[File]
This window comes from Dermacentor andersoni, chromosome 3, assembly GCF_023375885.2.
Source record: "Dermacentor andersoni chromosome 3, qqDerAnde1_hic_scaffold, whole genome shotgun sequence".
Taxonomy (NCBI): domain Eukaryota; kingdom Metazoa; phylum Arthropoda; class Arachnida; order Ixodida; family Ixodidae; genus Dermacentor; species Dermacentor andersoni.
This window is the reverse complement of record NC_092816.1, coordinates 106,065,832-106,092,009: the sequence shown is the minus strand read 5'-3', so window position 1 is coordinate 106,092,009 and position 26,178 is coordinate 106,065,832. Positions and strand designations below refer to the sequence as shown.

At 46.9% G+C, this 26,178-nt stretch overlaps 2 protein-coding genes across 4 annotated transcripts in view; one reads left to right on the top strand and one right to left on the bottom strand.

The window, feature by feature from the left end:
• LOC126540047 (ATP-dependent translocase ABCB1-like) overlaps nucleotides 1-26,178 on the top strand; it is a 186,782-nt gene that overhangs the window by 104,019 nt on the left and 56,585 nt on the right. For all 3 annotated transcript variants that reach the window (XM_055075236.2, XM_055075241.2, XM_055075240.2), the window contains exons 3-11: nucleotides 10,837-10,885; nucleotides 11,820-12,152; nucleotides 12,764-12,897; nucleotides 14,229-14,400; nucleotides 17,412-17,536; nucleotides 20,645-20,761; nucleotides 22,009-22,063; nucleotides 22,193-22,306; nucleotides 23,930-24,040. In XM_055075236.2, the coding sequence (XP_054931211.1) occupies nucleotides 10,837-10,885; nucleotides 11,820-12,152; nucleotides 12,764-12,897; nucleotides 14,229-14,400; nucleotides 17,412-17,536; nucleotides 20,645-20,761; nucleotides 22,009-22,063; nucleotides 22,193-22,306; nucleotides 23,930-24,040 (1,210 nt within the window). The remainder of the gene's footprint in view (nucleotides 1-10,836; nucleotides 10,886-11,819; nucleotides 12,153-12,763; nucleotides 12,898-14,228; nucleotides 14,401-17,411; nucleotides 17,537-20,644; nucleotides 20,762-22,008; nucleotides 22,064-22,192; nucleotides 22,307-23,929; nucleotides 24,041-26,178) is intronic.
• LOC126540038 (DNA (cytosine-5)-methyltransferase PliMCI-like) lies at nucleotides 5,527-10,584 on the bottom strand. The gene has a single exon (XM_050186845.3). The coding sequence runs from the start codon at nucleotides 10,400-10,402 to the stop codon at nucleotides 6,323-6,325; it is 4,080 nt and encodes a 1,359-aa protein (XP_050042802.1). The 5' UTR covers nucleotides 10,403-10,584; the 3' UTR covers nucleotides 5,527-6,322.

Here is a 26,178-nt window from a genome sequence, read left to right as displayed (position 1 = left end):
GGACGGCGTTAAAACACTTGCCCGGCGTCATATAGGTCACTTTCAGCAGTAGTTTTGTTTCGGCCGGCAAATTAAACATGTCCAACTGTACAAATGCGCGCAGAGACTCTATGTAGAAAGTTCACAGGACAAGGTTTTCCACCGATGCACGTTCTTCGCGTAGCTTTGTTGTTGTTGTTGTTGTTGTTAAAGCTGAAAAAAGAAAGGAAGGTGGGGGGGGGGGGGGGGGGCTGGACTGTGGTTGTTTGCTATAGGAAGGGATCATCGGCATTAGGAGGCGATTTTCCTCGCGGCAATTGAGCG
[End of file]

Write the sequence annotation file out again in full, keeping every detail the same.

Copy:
This window comes from Dermacentor andersoni, chromosome 3, assembly GCF_023375885.2.
Source record: "Dermacentor andersoni chromosome 3, qqDerAnde1_hic_scaffold, whole genome shotgun sequence".
Taxonomy (NCBI): domain Eukaryota; kingdom Metazoa; phylum Arthropoda; class Arachnida; order Ixodida; family Ixodidae; genus Dermacentor; species Dermacentor andersoni.
This window is the reverse complement of record NC_092816.1, coordinates 106,065,832-106,092,009: the sequence shown is the minus strand read 5'-3', so window position 1 is coordinate 106,092,009 and position 26,178 is coordinate 106,065,832. Positions and strand designations below refer to the sequence as shown.

At 46.9% G+C, this 26,178-nt stretch overlaps 2 protein-coding genes across 4 annotated transcripts in view; one reads left to right on the top strand and one right to left on the bottom strand.

The window, feature by feature from the left end:
• LOC126540047 (ATP-dependent translocase ABCB1-like) overlaps nucleotides 1-26,178 on the top strand; it is a 186,782-nt gene that overhangs the window by 104,019 nt on the left and 56,585 nt on the right. For all 3 annotated transcript variants that reach the window (XM_055075236.2, XM_055075241.2, XM_055075240.2), the window contains exons 3-11: nucleotides 10,837-10,885; nucleotides 11,820-12,152; nucleotides 12,764-12,897; nucleotides 14,229-14,400; nucleotides 17,412-17,536; nucleotides 20,645-20,761; nucleotides 22,009-22,063; nucleotides 22,193-22,306; nucleotides 23,930-24,040. In XM_055075236.2, the coding sequence (XP_054931211.1) occupies nucleotides 10,837-10,885; nucleotides 11,820-12,152; nucleotides 12,764-12,897; nucleotides 14,229-14,400; nucleotides 17,412-17,536; nucleotides 20,645-20,761; nucleotides 22,009-22,063; nucleotides 22,193-22,306; nucleotides 23,930-24,040 (1,210 nt within the window). The remainder of the gene's footprint in view (nucleotides 1-10,836; nucleotides 10,886-11,819; nucleotides 12,153-12,763; nucleotides 12,898-14,228; nucleotides 14,401-17,411; nucleotides 17,537-20,644; nucleotides 20,762-22,008; nucleotides 22,064-22,192; nucleotides 22,307-23,929; nucleotides 24,041-26,178) is intronic.
• LOC126540038 (DNA (cytosine-5)-methyltransferase PliMCI-like) lies at nucleotides 5,527-10,584 on the bottom strand. The gene has a single exon (XM_050186845.3). The coding sequence runs from the start codon at nucleotides 10,400-10,402 to the stop codon at nucleotides 6,323-6,325; it is 4,080 nt and encodes a 1,359-aa protein (XP_050042802.1). The 5' UTR covers nucleotides 10,403-10,584; the 3' UTR covers nucleotides 5,527-6,322.

Here is a 26,178-nt window from a genome sequence, read left to right as displayed (position 1 = left end):
GGACGGCGTTAAAACACTTGCCCGGCGTCATATAGGTCACTTTCAGCAGTAGTTTTGTTTCGGCCGGCAAATTAAACATGTCCAACTGTACAAATGCGCGCAGAGACTCTATGTAGAAAGTTCACAGGACAAGGTTTTCCACCGATGCACGTTCTTCGCGTAGCTTTGTTGTTGTTGTTGTTGTTGTTAAAGCTGAAAAAAGAAAGGAAGGTGGGGGGGGGGGGGGGGGGCTGGACTGTGGTTGTTTGCTATAGGAAGGGATCATCGGCATTAGGAGGCGATTTTCCTCGCGGCAATTGAGCG